Kwame Jackson, runner-up on the first The Apprentice is said to be finalizing a deal with CNN to host a weekend business show. The show is described as a "Inside the Actor's Studio" for CEO's. Whether this will be any good or not is irrelevant. Jackson has found yet another way to put himself in front of CEO's. You can believe he'll be hitting them up for work if this show tanks.
Following its launch in Philadelphia, Comcast has expanded its Ads-On Demand service to Baltimore. The service provides subscribers the same features of its content On-Demand service but provides consumers the ability to select commercial to view just as they might select a movie.
The trend towards consumer control over media consumption and the increasing ability to skip ads, forces this model. Of course, the time will come when a person can insulate themselves completely from all advertising messages. But, at the same time, people will still need stuff. One place to get info on stuff is ads. In a sense, this service is a benefit to people as they will now be able to seek out and view new product information and offers just as they do now on the web.
With this move to everything-on-demand, one hopes, marketers won't stop with :30's. In fact, everything should be on demand. Entire websites and ecommerce capabilities should be readily available through the TV remote control. Besides, shopping from the couch is a lot more comfortable then when hunched over a keyboard.
Most, if not all viral advertising is created to be just that - an ad that, hopefully, is engaging enough to be passed around like wildfire. Viral marketer Asa Bailey wants to try something a little different. He wants to create viral content for content's sake with sponsorship as an afterthought. Of course, sponsoring content is nothing new. It's been done in all media since advertising was invented. And certainly there has been viral content online that has been loosely tied to sponsorship before.This is a bit different.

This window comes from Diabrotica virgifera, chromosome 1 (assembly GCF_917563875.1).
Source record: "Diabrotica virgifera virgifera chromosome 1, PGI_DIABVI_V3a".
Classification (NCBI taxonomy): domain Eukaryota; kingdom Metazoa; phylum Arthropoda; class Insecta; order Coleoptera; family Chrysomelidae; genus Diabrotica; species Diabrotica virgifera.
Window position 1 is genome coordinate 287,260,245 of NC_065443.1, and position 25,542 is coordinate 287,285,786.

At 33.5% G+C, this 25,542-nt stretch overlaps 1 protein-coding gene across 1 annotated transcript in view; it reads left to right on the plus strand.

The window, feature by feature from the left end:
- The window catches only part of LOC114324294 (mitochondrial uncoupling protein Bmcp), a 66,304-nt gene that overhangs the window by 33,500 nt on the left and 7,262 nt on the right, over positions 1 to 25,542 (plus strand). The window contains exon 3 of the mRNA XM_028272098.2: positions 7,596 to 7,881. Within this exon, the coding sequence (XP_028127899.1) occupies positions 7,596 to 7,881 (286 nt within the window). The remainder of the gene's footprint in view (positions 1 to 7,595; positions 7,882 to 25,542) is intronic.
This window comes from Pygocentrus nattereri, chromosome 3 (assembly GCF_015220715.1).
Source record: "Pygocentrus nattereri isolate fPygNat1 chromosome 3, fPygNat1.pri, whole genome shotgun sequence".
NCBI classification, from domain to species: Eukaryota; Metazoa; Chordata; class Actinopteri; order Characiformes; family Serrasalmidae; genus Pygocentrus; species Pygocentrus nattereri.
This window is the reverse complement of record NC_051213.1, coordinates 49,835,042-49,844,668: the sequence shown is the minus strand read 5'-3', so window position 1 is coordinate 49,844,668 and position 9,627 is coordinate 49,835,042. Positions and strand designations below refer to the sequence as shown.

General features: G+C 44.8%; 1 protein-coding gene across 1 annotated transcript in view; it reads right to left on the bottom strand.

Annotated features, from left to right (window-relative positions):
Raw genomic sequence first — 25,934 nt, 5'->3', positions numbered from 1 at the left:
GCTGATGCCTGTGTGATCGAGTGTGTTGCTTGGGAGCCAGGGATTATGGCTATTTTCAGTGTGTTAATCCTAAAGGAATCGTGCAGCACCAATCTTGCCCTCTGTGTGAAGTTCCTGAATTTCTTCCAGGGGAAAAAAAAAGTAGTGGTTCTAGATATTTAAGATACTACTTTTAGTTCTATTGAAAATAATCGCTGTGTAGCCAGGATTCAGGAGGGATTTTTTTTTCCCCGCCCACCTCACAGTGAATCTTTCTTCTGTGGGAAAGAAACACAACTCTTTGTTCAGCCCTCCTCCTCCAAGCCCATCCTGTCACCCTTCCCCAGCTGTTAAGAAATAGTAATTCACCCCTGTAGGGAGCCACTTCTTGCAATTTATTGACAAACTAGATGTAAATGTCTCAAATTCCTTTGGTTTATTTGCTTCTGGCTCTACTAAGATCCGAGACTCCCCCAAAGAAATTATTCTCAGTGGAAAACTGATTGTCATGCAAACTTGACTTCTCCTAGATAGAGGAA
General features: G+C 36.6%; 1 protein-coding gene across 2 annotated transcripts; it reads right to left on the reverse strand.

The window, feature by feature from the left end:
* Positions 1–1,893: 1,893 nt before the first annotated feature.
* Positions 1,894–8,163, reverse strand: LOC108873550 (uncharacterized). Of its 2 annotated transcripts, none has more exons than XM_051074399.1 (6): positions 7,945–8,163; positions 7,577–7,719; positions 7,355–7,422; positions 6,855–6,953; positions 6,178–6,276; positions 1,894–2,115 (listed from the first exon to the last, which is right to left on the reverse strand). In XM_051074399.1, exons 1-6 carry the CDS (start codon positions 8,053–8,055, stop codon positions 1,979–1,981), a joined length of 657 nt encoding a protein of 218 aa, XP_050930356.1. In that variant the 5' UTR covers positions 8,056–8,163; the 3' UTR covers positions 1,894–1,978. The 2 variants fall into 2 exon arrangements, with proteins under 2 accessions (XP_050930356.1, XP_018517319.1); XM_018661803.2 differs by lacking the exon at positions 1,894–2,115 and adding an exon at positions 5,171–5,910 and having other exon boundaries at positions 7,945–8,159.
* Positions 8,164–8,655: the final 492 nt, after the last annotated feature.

Bailey wants to see if there is a new online viral advertising model.
One, in which sponsorship is secondary. To test his theory, he has placed an ad on eBay (where else?) soliciting sponsorship of a viral video he plans to create. The video, called Knocking Down Victoria Beckham, will feature a Victoria Beckham look-a-like prancing about a store, incognito, shoplifting items from the baby section, escaping, seeing hubby David across the street then running to him only to be smacked down by a bus. We do love whacking our celebrities, don't we? The sponsorship of the viral includes opening and closing logos as well as the pervasive presence of a URL along the bottom of the film. The bid and details can be viewed here.
The IEG Sponsorship Reports estimates the NHL stands to lose $230 million in sponsorship dollars due to the season being officially called off last week.
"Assuming the league resumes play at some point, whether (the NHL) will again appear on those lists depends on whether the fans come back to the game," said IEG VP Jim Andrews. If they don't, then the league will have to win the fans back before it can even think of winning sponsors back." Things are not looking good for the sport or its sponsors these days.
UK Designer Stuart Wilson, who's done some great work and is currently lending his expertise to TBWA in London has created his own acceptance speech.
While it's likely the sort of thinking that goes through a designer's mind when accepting an award for work that's been dumbed down by committee, it's also a great example of what you won't hear during acceptance speeches at this year's Oscar ceremony.
Perhaps because no one is actually going to watch Kirstie Alley's Fat Actress, Showtime has signed a deal with Yahoo to have the entire first episode of the series webcast on Yahoo. The episode will be made available in it's entirety, including commercials, March 7 through March 12. Maybe the air valve in our head is loose this morning, but we wonder why people would go out of their way to watch the episode online with commercials when they could view it offline on commercial-free Showtime. Check that valve for us, would you? Chiding aside, we think it's a great idea to take TV programming to the web. With audience segmentation growing, TV viewing down, multitasking up and personal video player usage growing, it makes perfect sense to "broadcast" programming from the web where it can be viewed at a time of people's choosing just as the TiVo and On Demand services provide offline. Additionally, actual viewership can be tracked more effectively online than off and advertisers will love that.
Yahoo Media and Entertainment honcho Lloyd Braun tells Ad Age he has plans for a "big signature event" that he likens to the sea changing qualities of I love Lucy and The Sopranos. We hope it's not all talk.